For the first time I looked out onto Staroměstské náměstí coming from the south-east side, from Železná street. In this way the square suddenly opens up to the gaze, leaving you almost amazed by its beauty and majesty.
Arriving from Železná Street, the first element drawing attention is not - on your left - the famous clock tower, packed with people especially at the moment (every hour) when the clock with the animated figures comes into operation. The gaze is instead drawn above all towards the more open side of the square, on the north-east side, where the façade of the Church of Our Lady before Týn rises, tall and magical, behind and above a curtain of Renaissance-style porticoed buildings. The beauty of the church, the beauty of the buildings, the unusual position of the church - which doesn't overlook the square, but almost appears to "surveil" the square itself - appeared to me from the first visit to be the most unusual, and therefore most fascinating, side of the square: a feeling confirmed in my visits in the following days.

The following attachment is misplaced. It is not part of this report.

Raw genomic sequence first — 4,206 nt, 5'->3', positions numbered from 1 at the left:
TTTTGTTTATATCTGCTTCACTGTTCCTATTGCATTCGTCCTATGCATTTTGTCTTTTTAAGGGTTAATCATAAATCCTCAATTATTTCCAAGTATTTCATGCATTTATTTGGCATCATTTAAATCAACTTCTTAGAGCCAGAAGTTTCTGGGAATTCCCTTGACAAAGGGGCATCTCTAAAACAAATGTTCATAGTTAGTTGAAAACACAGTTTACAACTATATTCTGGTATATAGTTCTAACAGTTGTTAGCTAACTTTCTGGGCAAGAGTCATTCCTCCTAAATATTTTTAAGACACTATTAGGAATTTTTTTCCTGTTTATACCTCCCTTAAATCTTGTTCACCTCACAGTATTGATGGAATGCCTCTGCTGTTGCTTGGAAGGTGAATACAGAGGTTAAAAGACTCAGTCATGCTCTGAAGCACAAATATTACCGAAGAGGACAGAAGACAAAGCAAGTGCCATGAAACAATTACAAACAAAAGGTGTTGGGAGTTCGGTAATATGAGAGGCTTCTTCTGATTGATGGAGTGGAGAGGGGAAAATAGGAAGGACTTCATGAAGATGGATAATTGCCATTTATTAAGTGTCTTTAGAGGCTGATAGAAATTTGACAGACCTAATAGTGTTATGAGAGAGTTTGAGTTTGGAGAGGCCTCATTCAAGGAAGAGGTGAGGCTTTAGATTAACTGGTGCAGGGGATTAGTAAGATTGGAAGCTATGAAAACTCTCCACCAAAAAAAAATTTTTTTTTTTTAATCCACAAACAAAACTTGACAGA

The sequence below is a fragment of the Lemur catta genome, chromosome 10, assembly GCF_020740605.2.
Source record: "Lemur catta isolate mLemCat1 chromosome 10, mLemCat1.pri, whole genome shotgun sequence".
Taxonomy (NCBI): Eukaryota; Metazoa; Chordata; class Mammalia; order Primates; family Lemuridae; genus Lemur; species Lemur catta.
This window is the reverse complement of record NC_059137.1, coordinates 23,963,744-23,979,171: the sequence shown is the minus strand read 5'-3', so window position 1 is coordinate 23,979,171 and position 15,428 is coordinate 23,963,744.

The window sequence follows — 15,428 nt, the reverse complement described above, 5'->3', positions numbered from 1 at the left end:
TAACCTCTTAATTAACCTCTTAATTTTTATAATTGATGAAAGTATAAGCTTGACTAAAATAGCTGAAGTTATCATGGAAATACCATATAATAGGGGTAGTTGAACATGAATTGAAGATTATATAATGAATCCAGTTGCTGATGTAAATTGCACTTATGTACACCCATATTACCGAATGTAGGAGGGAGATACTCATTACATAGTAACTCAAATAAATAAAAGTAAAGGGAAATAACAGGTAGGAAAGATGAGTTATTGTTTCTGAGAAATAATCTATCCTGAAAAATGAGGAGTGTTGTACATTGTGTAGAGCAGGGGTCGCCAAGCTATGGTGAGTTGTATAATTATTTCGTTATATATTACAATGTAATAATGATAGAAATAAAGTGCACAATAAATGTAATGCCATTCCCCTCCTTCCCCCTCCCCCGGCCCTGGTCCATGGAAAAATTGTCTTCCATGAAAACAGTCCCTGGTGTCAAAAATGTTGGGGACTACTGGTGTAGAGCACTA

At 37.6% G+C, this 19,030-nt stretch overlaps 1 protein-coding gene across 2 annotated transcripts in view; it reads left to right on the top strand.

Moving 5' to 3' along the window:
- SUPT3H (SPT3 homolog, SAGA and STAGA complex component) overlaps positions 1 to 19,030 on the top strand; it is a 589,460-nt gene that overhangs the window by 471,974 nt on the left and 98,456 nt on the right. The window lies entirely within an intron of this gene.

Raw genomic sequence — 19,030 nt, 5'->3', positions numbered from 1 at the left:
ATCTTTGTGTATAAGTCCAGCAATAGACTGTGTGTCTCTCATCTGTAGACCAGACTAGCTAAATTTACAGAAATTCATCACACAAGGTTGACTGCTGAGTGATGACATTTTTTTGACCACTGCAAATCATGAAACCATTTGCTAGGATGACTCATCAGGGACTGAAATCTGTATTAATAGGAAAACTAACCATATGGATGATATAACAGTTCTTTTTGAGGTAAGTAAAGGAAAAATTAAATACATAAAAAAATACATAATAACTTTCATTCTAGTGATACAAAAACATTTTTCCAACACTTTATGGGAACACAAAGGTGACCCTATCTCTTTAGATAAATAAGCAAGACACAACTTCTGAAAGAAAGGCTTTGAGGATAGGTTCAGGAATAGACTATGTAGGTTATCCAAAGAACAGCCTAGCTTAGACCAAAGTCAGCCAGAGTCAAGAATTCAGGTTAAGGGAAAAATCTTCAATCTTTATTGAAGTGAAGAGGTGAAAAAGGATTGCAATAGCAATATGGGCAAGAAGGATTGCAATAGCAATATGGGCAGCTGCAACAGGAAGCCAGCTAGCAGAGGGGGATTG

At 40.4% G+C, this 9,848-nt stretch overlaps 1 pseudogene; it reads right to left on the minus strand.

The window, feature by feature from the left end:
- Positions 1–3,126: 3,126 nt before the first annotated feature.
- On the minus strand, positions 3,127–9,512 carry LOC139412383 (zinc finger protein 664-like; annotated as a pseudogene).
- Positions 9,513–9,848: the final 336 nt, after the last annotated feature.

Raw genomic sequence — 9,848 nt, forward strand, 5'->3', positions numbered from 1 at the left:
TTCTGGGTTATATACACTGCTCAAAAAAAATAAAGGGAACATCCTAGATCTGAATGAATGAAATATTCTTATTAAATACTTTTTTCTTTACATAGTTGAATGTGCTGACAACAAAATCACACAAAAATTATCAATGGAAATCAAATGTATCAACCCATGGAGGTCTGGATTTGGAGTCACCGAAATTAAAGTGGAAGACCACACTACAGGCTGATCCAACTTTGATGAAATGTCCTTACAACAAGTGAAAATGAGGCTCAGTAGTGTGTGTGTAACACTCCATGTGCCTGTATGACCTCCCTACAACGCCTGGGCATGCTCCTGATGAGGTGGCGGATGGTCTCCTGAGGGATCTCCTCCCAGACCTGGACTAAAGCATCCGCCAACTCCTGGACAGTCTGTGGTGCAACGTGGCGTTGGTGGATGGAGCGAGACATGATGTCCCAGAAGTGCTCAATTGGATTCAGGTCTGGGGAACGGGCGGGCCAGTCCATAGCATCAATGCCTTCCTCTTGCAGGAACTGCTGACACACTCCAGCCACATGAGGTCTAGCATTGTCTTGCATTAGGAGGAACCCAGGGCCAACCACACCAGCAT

Then, obviously, the attentive visitor will not overlook the other elements of the square. If he has adequate information stuff (for example a detailed guide) he will want to discover, for example, the characteristics of the individual buildings overlooking the square. He will abandon himself to the spectacle of the mechanical clock. He will appreciate the exterior and interior of the baroque church of St. Nicholas, on the northwest side. He will be amazed by the art nouveau statue and monument of Ian Hus, which will confirm his belief that the Czech people are non-conformist (as well as pleasantly ingenious). He will be confirmed in this belief by the observation of the spot which recalls the beheading of twenty-seven Czech nobles and bourgeois of reformed religion after the reconquest of the city by the Habsburgs in 1621.
I could go on. But I think I have given you the idea of why this square, in addition to being one of the most beautiful in Europe, is one of the symbolic places of Prague.